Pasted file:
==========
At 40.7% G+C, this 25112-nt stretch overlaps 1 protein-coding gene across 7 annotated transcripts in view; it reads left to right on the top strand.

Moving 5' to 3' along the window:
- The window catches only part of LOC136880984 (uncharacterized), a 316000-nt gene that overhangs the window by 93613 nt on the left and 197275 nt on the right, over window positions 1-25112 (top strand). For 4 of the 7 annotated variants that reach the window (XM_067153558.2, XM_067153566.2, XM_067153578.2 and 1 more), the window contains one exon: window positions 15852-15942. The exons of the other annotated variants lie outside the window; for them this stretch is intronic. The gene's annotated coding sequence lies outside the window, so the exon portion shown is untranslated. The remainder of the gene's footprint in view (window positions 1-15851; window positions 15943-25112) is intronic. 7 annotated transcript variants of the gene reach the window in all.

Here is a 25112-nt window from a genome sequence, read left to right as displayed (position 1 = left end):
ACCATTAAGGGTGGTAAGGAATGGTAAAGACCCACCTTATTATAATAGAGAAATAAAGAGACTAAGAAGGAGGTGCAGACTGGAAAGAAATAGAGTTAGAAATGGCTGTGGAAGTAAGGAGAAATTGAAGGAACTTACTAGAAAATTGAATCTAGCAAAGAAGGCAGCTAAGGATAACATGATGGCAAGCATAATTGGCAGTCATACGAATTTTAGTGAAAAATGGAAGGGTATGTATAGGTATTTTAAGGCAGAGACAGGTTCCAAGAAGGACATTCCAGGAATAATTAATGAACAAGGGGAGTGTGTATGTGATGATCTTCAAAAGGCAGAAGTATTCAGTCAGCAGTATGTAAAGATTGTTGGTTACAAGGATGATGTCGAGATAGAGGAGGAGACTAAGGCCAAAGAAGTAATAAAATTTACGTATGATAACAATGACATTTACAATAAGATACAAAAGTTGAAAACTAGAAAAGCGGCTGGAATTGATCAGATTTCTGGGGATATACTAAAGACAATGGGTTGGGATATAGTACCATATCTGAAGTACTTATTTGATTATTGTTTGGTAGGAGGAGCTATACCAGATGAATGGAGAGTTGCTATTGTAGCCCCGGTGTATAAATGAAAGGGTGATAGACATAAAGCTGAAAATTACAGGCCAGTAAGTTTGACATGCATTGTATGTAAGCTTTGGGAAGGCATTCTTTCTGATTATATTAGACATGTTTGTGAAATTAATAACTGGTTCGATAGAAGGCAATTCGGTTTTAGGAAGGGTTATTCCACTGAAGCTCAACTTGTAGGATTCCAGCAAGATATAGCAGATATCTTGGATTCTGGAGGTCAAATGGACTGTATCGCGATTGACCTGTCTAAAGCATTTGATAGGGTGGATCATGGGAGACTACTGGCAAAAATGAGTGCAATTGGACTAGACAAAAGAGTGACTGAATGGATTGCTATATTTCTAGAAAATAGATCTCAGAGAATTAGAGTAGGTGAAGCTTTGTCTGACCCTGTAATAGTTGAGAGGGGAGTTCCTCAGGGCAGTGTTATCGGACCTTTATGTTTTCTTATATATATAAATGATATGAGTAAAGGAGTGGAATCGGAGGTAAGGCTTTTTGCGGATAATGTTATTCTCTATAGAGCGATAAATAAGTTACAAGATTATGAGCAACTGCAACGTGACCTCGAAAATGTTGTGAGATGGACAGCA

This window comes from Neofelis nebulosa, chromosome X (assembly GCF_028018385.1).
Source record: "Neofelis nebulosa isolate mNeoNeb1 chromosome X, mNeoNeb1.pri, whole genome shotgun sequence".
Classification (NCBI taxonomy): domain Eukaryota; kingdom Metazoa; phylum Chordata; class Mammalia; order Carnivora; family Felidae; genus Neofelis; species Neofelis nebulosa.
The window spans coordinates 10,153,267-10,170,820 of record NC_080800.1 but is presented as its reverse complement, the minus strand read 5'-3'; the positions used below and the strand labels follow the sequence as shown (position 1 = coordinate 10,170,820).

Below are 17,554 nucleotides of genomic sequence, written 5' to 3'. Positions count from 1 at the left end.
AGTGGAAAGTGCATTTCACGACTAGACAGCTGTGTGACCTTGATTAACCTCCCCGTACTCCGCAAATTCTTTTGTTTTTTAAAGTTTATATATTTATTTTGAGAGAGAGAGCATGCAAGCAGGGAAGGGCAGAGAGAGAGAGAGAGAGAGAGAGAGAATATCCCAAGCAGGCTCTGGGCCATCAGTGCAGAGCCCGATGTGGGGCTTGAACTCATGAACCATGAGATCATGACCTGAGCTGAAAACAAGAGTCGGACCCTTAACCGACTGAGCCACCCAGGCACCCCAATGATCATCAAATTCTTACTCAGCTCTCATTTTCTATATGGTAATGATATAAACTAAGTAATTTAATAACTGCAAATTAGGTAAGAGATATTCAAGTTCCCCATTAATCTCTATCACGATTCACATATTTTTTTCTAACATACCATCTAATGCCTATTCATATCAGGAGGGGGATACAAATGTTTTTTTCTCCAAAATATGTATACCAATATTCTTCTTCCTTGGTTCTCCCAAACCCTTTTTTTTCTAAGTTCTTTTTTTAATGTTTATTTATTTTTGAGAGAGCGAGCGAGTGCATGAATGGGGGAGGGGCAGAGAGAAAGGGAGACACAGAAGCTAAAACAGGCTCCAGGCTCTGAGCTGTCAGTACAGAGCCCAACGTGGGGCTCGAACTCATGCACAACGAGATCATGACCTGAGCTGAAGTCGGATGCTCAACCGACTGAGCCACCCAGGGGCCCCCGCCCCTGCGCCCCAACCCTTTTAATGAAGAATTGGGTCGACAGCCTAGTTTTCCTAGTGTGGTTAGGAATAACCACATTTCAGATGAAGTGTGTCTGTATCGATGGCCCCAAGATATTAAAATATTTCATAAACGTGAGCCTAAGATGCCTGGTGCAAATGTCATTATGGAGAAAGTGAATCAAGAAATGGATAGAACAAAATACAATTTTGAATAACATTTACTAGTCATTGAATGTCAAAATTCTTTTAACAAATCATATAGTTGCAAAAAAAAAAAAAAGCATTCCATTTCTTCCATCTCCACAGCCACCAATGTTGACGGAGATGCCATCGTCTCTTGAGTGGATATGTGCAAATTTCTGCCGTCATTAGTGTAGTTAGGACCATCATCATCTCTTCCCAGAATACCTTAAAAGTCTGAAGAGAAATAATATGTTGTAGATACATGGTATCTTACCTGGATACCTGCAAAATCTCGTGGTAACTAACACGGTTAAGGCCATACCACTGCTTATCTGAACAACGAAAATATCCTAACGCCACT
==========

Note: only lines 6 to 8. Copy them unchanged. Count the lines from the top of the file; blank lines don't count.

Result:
This window comes from Neofelis nebulosa, chromosome X (assembly GCF_028018385.1).
Source record: "Neofelis nebulosa isolate mNeoNeb1 chromosome X, mNeoNeb1.pri, whole genome shotgun sequence".
Classification (NCBI taxonomy): domain Eukaryota; kingdom Metazoa; phylum Chordata; class Mammalia; order Carnivora; family Felidae; genus Neofelis; species Neofelis nebulosa.